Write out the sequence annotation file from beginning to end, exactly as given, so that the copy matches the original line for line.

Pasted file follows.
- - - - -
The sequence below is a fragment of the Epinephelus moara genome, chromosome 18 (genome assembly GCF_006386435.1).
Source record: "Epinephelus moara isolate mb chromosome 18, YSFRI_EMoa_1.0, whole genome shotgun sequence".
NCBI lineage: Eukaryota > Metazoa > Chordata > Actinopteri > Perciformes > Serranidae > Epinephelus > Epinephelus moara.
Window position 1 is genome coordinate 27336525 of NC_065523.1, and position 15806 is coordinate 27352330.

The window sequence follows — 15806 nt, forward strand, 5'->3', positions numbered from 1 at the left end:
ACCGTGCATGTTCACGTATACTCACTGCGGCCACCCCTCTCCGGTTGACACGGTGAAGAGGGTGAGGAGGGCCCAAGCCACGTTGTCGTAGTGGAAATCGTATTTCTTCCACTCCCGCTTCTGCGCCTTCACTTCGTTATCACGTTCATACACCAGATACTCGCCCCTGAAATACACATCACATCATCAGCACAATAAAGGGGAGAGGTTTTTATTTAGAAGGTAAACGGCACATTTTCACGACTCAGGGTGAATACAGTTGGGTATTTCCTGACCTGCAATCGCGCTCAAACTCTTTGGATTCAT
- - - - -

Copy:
The sequence below is a fragment of the Epinephelus moara genome, chromosome 18 (genome assembly GCF_006386435.1).
Source record: "Epinephelus moara isolate mb chromosome 18, YSFRI_EMoa_1.0, whole genome shotgun sequence".
NCBI lineage: Eukaryota > Metazoa > Chordata > Actinopteri > Perciformes > Serranidae > Epinephelus > Epinephelus moara.
Window position 1 is genome coordinate 27336525 of NC_065523.1, and position 15806 is coordinate 27352330.

The window sequence follows — 15806 nt, forward strand, 5'->3', positions numbered from 1 at the left end:
ACCGTGCATGTTCACGTATACTCACTGCGGCCACCCCTCTCCGGTTGACACGGTGAAGAGGGTGAGGAGGGCCCAAGCCACGTTGTCGTAGTGGAAATCGTATTTCTTCCACTCCCGCTTCTGCGCCTTCACTTCGTTATCACGTTCATACACCAGATACTCGCCCCTGAAATACACATCACATCATCAGCACAATAAAGGGGAGAGGTTTTTATTTAGAAGGTAAACGGCACATTTTCACGACTCAGGGTGAATACAGTTGGGTATTTCCTGACCTGCAATCGCGCTCAAACTCTTTGGATTCAT